Has my intense rabidity for the band’s music, forged at age 20, waned a bit since 1988? Of course it has. I can look at Mudhoney critically and place them very much as a vital and still-awesome cog in their scene, which extended well outside of Seattle and encompassed other late 80s champs like Pussy Galore, Laughing Hyenas, Lazy Cowgirls, Sonic Youth, Dwarves, feedtime, Scratch Acid and so on. Their records rocked, their live show was better, and there really isn’t a single record they’ve put out since those early years where I haven’t really gravitated to 2 or 3 intense and raw tunes, especially in the 2000s starting with “Since We’ve Become Translucent”. So my approach to reading Keith Cameron’s well-composed biography was to marinate deeply in the nostalgia more than anything else, and yet when I exited the book, it was with a deeper appreciation for the individuals in the band, and the choices they made, than I’d even had before.

More to so than even their songs or stage presence, it’s Mudhoney’s complete and utter disregard for the trappings of fame and the sick machinations of the music industry that was so compelling. These are 5 people (counting later-period bassist Guy Maddison) who’ve always been eminently approachable, friendly and just as wildly excited about obscure 45s and bands as you/I am. Cameron does a terrific job capturing and coming back to that, as he relays tales (all with the full participation of and many interviews with the band members) of early obscurity, the pendulum-shift bedlam of the 1988/89/90 explosion of the “Seattle scene”, drug use, sobriety, major label weirdness, Sub Pop financial shenanigans and some extreme record collecting as well.

If you read Mark Yarm’s book about “grunge” (“Everybody Loves Our Town”) you’ve already seen chunks of this, but this one’s fully centered on the only arguably great band to come from all of that nonsense. It’s rare to find a group of musicians in any genre who’ve stuck together as long as they have with their reputations as individuals and musicians fully intact – and it almost never happens in rocknroll, certainly not on the shoestring independent level that Mudhoney’s pretty much operated on for more than three-quarters of their career. More so than even the indie documentary that was made about them recently (“I’m Now: The Story of Mudhoney”, which, uh, yours truly has two brief speaking parts in), this book is the right sort of exploratory & explanatory angle to expound upon how these people as individuals engineered their lives to keep playing the music they wanted, and keep their collective and personal integrity very much intact.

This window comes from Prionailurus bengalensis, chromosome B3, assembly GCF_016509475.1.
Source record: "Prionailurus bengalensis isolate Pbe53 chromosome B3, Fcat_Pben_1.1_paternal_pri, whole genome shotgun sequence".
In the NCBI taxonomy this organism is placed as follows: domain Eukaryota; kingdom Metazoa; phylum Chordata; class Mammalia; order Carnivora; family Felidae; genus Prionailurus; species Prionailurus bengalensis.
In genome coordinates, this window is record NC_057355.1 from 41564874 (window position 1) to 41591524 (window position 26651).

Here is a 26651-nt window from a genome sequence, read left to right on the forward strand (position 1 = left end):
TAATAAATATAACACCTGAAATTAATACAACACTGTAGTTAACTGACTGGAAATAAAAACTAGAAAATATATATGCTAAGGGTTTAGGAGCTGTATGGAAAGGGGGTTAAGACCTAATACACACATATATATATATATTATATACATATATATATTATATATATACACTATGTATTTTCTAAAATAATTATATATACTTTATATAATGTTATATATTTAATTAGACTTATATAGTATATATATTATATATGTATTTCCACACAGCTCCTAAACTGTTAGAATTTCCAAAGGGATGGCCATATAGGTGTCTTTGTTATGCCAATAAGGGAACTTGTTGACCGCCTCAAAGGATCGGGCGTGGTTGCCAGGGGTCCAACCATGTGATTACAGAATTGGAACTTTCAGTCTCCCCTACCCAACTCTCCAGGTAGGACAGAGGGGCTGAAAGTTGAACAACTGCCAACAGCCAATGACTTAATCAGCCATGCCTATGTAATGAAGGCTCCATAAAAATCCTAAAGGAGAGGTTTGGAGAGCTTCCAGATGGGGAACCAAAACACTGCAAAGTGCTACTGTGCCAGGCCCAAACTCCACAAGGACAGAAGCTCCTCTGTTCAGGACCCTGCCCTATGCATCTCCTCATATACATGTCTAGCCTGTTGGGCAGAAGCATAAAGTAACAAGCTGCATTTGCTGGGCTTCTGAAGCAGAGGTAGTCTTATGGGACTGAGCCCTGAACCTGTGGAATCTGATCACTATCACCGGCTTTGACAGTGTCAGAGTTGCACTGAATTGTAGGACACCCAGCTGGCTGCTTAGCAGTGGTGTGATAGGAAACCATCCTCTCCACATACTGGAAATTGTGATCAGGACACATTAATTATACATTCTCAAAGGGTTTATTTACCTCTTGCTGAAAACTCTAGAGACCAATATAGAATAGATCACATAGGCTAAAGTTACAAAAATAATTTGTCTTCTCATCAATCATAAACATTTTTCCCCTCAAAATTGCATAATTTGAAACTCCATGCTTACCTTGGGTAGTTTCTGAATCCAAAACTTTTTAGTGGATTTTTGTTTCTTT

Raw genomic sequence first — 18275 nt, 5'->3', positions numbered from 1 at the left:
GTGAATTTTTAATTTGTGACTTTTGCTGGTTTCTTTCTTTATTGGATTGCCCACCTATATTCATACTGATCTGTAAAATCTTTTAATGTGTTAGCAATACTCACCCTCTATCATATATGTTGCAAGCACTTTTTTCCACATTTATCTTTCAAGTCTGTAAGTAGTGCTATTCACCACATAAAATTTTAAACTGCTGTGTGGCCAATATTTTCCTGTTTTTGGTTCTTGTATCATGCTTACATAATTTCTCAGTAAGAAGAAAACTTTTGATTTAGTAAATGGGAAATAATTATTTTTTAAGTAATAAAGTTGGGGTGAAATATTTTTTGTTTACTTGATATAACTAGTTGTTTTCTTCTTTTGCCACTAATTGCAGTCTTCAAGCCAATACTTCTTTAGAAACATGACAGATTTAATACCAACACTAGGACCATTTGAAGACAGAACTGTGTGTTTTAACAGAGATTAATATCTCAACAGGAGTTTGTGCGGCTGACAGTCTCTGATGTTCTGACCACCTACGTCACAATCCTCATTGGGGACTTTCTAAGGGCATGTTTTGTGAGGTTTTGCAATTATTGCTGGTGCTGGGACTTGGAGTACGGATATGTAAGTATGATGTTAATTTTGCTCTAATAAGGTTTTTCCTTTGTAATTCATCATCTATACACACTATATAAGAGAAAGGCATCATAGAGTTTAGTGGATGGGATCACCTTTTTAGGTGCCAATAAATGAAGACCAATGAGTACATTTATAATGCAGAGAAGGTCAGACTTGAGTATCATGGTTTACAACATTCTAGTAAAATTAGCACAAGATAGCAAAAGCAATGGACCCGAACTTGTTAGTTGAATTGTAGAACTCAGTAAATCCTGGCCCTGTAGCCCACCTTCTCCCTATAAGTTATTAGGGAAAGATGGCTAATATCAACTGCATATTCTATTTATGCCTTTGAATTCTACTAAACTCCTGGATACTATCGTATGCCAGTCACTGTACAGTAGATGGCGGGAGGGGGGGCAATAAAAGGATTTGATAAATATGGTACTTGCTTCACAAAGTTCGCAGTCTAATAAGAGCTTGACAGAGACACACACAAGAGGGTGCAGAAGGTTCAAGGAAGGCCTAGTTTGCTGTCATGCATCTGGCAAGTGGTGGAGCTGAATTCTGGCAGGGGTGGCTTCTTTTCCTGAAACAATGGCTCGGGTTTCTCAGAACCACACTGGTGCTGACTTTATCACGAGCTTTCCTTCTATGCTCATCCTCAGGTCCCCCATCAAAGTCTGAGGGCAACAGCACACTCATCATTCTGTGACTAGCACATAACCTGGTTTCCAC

Friday, August 15, 2014


Are we living in the middle of a full-on, gnarly-ass, rock and roll revolution? Because it sure feels like it to me. I think you'll know what I'm talking about when you sample the breadth and depth of DYNAMITE HEMORRHAGE RADIO #43, my latest phony radio show recorded on a laptop somewhere in the wilds of Scandinavia. Here we have all manner of dangerous and even sweet sounds, more new than old, and fully deserving of every bit of the next hour that you have.